Over at The Atlantic, Molly Ball has a gushing post praising the gun safety movement for scaling back its ambitions, by calling for closing loopholes, not opposing handguns, and proclaiming that the Second Amendment is about the right to own guns (it’s not, by the way). Because of this scaling back, Ball argues the new breed of gun control advocates might win.
But what does winning in that context actually mean? If you view gun-related deaths as a public health problem, most gun deaths are suicides (pdf). Most homicides and suicides are caused by handguns, not long-barrel weapons (‘assault’ or otherwise). Having guns in the home is a huge risk factor for gun deaths:
Owning a gun has been linked to higher risks of homicide, suicide, and accidental death by gun.
• For every time a gun is used in self-defense in the home, there are 7 assaults or murders, 11 suicide attempts, and 4 accidents involving guns in or around a home.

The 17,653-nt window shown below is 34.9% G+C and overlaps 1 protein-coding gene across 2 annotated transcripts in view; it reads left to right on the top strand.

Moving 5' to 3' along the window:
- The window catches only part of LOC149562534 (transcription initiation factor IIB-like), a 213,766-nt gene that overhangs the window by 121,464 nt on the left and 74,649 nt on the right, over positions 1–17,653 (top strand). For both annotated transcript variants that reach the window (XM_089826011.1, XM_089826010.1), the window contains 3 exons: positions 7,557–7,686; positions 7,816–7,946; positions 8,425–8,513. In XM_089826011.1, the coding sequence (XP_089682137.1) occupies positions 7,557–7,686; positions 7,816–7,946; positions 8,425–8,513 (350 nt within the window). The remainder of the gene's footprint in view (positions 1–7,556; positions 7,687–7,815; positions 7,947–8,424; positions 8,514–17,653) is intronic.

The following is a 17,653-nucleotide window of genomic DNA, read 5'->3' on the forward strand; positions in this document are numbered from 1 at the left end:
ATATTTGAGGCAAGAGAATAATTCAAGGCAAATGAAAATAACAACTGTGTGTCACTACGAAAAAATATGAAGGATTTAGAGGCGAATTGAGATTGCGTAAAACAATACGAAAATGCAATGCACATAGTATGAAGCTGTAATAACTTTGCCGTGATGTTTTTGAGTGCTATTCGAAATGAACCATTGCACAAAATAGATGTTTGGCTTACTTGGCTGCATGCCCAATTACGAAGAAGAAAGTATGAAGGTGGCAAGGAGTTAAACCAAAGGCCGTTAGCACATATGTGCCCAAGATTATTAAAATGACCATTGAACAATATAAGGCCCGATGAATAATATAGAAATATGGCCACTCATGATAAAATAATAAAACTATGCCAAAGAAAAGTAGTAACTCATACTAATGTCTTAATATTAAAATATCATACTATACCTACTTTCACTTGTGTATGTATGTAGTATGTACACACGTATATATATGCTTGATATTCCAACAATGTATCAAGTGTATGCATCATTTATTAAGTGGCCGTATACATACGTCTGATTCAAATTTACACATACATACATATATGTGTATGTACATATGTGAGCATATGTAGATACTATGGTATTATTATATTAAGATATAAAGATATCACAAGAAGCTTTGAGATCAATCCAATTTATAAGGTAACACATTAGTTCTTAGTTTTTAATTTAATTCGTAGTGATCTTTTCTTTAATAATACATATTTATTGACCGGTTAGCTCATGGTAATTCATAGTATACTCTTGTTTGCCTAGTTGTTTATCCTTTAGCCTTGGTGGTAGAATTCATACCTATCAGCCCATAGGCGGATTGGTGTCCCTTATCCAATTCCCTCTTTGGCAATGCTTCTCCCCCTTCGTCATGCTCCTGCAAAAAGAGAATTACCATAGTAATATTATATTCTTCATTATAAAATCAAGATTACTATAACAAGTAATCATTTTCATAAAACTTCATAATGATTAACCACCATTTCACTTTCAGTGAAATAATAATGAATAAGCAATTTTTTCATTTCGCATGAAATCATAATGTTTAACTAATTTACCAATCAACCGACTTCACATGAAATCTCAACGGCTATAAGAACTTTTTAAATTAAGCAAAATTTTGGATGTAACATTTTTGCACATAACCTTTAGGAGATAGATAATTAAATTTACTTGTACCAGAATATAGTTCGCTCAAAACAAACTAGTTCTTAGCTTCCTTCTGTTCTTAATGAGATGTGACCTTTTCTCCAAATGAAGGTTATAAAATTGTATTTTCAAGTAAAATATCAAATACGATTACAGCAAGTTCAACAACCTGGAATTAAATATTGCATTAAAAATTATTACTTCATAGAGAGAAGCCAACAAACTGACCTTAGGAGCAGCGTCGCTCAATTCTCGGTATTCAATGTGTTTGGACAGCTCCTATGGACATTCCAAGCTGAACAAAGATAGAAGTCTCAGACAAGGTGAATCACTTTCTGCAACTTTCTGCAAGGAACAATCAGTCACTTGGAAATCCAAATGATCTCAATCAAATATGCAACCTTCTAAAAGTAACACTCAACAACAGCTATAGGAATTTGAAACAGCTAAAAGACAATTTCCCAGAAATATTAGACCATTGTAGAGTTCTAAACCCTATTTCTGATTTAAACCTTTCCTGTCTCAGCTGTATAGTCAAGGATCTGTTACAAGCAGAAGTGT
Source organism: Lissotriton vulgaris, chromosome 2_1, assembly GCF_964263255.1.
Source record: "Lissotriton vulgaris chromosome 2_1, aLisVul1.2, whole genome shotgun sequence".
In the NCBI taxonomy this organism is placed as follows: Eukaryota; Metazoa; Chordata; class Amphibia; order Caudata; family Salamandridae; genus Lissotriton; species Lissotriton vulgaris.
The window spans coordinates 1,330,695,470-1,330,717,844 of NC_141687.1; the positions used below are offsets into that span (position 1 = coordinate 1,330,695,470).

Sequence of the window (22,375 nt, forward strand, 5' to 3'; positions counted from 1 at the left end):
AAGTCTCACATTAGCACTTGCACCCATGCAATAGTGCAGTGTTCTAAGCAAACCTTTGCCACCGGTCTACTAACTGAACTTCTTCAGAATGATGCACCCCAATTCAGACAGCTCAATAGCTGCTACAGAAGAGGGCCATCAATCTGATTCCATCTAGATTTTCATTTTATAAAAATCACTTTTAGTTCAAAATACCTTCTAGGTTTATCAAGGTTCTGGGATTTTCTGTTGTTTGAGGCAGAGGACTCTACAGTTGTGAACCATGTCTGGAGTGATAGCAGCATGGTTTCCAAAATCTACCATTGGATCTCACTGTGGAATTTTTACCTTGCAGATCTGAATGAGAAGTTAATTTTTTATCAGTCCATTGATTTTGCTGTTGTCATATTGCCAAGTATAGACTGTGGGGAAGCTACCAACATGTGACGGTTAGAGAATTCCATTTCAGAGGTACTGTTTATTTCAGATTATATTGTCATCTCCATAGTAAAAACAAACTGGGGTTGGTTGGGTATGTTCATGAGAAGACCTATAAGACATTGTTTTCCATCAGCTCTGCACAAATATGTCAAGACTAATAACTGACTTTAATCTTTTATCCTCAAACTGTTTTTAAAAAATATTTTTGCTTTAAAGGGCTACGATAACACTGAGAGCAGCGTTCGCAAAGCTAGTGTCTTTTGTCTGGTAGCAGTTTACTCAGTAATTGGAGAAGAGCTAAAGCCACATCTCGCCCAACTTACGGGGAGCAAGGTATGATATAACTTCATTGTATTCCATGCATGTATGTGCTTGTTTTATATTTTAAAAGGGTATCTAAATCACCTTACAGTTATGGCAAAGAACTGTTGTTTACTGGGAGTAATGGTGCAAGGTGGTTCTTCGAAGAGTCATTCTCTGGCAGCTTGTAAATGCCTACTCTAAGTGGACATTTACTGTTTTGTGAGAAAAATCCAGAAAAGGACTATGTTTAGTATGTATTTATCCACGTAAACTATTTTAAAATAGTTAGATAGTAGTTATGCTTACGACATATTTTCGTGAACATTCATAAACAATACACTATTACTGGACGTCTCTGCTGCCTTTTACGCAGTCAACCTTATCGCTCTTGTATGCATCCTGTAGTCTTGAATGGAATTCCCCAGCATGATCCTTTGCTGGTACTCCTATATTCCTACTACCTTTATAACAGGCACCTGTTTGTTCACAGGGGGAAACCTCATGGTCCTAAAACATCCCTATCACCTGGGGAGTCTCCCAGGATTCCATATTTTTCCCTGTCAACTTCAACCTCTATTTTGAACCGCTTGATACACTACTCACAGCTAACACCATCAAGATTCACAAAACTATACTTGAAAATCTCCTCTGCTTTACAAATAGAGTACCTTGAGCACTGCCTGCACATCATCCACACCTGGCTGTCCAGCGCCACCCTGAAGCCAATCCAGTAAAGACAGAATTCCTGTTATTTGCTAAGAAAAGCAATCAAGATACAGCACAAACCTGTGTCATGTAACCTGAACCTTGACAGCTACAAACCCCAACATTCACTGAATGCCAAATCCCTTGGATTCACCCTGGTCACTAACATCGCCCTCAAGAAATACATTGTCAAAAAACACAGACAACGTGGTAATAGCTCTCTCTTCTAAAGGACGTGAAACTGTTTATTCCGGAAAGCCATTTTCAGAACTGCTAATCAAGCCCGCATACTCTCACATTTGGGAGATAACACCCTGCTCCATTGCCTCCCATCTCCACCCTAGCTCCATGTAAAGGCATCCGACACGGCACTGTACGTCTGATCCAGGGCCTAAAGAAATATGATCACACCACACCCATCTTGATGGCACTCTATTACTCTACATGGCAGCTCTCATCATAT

• 43% of homes with guns and kids have at least one unlocked firearm.
• In one experiment, one third of 8-to-12-year-old boys who found a handgun pulled the trigger.
Would closing the gun show loophole, limiting clip sizes, and banning semi-automatic military-style rifles be bad things? No. But I don’t think it will do very much, as handguns, especially in the home, are the problem.
The other problem with Ball’s article is that it treats public opinion as static (a common technobrat/pundit fallacy). It’s worth remembering that, until the turmoil of the mid- to late 1960s (and the white backlash), banning handguns was very popular–in 1959, a majority of Americans wanted to ban them.
If what the ‘new gun control advocates’ (who remind me a lot of the ‘New Democrats’) call victory, we are still going to have too many dead people.
And that doesn’t seem very clever at all.